Inode 139402 ref count is 1, should be 2.  Fix<y>? yes 
Inode 139403 ref count is 1, should be 2.  Fix<y>? yes 
Inode 139404 ref count is 1, should be 2.  Fix<y>? yes 
Inode 139405 ref count is 1, should be 2.  Fix<y>? yes 
Inode 139406 ref count is 1, should be 2.  Fix<y>? yes 
Inode 139408 ref count is 1, should be 2.  Fix<y>? yes 
Inode 139409 ref count is 1, should be 2.  Fix<y>? yes 
Inode 140012 ref count is 1, should be 2.  Fix<y>? yes 
Inode 140355 ref count is 1, should be 2.  Fix<y>? yes 
Pass 5: Checking group summary information
/dev/mmcblk0p2: ***** FILE SYSTEM WAS MODIFIED ***** 
/dev/mmcblk0p2: 63236/482880 files (0.2% non-contiguous), 452979/1948928 blocks 
  • what brand of card? what type of power supply? do you ever get the small rainbow square at the corner of the screen? do you shutdown properly, or just pull the power cord?
    – scruss
    Jul 29, 2016 at 19:00
  • @scruss I believe the brand is SanDisk but it has been worn off. There is always the rainbow square, but that has been on all my Pi's with every OS I tried, and every SD card so I don't think that would start being a problem now.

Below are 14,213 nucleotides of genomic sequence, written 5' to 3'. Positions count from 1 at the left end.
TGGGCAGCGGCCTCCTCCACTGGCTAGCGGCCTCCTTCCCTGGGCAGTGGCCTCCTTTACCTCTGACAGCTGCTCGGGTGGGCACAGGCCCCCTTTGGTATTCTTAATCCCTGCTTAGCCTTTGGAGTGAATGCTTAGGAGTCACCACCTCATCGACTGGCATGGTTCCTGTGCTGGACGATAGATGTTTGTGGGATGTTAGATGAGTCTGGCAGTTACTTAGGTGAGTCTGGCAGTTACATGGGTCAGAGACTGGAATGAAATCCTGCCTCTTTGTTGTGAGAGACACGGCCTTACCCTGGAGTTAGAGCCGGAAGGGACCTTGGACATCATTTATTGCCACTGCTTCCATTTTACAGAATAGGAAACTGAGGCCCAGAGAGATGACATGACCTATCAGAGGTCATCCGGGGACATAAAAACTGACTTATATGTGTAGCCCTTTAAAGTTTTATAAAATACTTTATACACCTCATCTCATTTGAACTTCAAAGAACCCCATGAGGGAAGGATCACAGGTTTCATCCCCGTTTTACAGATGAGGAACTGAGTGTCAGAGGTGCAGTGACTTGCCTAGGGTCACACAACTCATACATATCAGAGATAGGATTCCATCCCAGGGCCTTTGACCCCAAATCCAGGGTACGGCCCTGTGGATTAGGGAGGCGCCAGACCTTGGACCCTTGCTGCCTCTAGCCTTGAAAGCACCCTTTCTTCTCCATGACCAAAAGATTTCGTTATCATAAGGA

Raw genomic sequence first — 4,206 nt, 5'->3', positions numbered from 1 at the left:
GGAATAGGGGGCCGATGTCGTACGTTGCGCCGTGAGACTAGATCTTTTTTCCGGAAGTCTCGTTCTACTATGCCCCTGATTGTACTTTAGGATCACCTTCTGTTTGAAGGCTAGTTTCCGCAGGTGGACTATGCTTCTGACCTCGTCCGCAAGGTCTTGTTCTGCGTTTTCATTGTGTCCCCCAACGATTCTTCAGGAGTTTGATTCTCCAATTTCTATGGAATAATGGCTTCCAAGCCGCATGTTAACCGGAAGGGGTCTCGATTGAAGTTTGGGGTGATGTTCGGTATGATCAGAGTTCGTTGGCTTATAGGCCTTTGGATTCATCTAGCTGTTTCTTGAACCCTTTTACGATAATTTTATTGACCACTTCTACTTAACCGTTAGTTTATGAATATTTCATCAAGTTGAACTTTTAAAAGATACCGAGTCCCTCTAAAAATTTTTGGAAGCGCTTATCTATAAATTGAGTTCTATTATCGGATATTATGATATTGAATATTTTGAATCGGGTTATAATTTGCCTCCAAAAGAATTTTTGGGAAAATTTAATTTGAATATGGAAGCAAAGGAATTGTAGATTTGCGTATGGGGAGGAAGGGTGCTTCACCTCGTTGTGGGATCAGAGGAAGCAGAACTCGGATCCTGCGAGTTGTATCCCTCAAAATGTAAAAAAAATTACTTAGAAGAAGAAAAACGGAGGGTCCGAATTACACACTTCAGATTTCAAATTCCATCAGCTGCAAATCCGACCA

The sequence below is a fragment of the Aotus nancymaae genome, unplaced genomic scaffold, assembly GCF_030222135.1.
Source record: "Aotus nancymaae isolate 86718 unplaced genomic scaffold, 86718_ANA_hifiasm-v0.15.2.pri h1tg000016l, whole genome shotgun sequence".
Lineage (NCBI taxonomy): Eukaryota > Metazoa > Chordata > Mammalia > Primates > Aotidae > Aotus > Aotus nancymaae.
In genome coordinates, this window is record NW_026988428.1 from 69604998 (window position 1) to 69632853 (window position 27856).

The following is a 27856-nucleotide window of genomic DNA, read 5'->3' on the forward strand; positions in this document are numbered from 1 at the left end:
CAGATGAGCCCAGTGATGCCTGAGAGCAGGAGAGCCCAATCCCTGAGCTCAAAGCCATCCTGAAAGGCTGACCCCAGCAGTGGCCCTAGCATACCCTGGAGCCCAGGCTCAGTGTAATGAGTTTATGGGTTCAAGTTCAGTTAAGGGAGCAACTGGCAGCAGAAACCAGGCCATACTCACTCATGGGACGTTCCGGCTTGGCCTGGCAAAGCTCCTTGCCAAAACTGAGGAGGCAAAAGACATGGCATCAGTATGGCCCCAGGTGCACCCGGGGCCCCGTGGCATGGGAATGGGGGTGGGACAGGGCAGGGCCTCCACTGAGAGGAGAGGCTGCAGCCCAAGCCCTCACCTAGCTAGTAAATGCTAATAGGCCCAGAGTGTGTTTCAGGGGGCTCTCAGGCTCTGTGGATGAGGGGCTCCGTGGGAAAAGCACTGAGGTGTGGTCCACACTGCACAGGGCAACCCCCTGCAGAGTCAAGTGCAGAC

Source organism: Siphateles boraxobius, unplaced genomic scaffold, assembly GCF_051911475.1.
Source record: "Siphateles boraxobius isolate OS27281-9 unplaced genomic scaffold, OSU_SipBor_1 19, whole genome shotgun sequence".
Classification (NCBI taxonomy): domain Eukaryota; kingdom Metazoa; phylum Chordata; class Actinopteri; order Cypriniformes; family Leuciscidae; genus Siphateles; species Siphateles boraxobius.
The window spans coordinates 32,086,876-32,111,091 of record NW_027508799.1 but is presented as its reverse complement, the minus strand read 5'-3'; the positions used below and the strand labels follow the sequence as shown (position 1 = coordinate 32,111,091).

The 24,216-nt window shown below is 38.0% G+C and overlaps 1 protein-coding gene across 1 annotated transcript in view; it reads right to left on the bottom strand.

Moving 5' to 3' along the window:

– NULL
    Jul 29, 2016 at 19:06
  • IIRC the red LED should not blink, blinking indicaes a power issue. Jul 29, 2016 at 19:06
  • Raindow Square indicates a power issue as well. Remeber it is what the board sees not what is printed on the label. If you have a separate cable between the board and PSU that could also be the cause Jul 29, 2016 at 19:08
  • Even if I dont have corruption with other cards and the same power supply(even though there is always a rainbow square) it could still be the problem here? Why?
    – NULL
    Jul 29, 2016 at 19:09

2 Answers 2


I tested it with the badblocks command on another Linux box and it said there were 0 errors.

This is actually a useless tool with SD cards, because SD cards use virtual addressing and there is no guarantee of consistency with regard to the correspondence to actual physical addresses; in fact, even simply reading data may cause it to be physically moved in a way that is opaque to the operating system and hence any software running on it. Even if you do a vigorous read/write test using badblocks, it's in theory possible that the controller could literally, on a 4 GB card, simply use the exact same 1 MB erase block 4000+ times when badblocks does a scan, meaning it would have verified the functionality of less than 0.1% of the volume.